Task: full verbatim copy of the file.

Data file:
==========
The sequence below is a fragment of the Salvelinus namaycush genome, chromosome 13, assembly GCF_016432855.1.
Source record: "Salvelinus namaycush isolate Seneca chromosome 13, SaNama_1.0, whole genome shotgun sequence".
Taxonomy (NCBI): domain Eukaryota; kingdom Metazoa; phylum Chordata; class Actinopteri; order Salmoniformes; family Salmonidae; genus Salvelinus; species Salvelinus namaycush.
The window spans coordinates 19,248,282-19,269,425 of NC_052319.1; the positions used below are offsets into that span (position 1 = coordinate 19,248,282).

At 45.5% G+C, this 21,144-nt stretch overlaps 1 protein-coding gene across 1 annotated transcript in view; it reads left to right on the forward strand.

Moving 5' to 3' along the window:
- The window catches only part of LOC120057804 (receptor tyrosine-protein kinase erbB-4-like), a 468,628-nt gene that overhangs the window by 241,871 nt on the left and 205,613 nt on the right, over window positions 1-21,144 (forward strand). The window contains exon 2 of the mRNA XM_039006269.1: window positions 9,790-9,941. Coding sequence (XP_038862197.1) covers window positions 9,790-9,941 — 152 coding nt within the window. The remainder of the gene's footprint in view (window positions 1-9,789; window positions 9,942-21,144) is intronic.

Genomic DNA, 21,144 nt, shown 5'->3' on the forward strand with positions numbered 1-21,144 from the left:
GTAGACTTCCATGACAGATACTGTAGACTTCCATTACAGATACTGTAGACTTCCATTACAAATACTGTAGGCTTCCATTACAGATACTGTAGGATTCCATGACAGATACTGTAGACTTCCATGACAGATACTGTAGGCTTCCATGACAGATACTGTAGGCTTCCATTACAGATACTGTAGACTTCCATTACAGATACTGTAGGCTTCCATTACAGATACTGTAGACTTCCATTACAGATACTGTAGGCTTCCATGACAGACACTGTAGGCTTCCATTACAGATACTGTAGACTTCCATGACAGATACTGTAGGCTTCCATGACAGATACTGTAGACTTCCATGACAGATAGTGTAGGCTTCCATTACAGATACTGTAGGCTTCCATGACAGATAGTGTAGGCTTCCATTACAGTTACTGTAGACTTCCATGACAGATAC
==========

The sequence below is a fragment of the Salvelinus namaycush genome, chromosome 13, assembly GCF_016432855.1.
Source record: "Salvelinus namaycush isolate Seneca chromosome 13, SaNama_1.0, whole genome shotgun sequence".
Taxonomy (NCBI): domain Eukaryota; kingdom Metazoa; phylum Chordata; class Actinopteri; order Salmoniformes; family Salmonidae; genus Salvelinus; species Salvelinus namaycush.
The window spans coordinates 19,248,282-19,269,425 of NC_052319.1; the positions used below are offsets into that span (position 1 = coordinate 19,248,282).

At 45.5% G+C, this 21,144-nt stretch overlaps 1 protein-coding gene across 1 annotated transcript in view; it reads left to right on the forward strand.

Moving 5' to 3' along the window:
- The window catches only part of LOC120057804 (receptor tyrosine-protein kinase erbB-4-like), a 468,628-nt gene that overhangs the window by 241,871 nt on the left and 205,613 nt on the right, over window positions 1-21,144 (forward strand). The window contains exon 2 of the mRNA XM_039006269.1: window positions 9,790-9,941. Coding sequence (XP_038862197.1) covers window positions 9,790-9,941 — 152 coding nt within the window. The remainder of the gene's footprint in view (window positions 1-9,789; window positions 9,942-21,144) is intronic.

Genomic DNA, 21,144 nt, shown 5'->3' on the forward strand with positions numbered 1-21,144 from the left:
GTAGACTTCCATGACAGATACTGTAGACTTCCATTACAGATACTGTAGACTTCCATTACAAATACTGTAGGCTTCCATTACAGATACTGTAGGATTCCATGACAGATACTGTAGACTTCCATGACAGATACTGTAGGCTTCCATGACAGATACTGTAGGCTTCCATTACAGATACTGTAGACTTCCATTACAGATACTGTAGGCTTCCATTACAGATACTGTAGACTTCCATTACAGATACTGTAGGCTTCCATGACAGACACTGTAGGCTTCCATTACAGATACTGTAGACTTCCATGACAGATACTGTAGGCTTCCATGACAGATACTGTAGACTTCCATGACAGATAGTGTAGGCTTCCATTACAGATACTGTAGGCTTCCATGACAGATAGTGTAGGCTTCCATTACAGTTACTGTAGACTTCCATGACAGATAC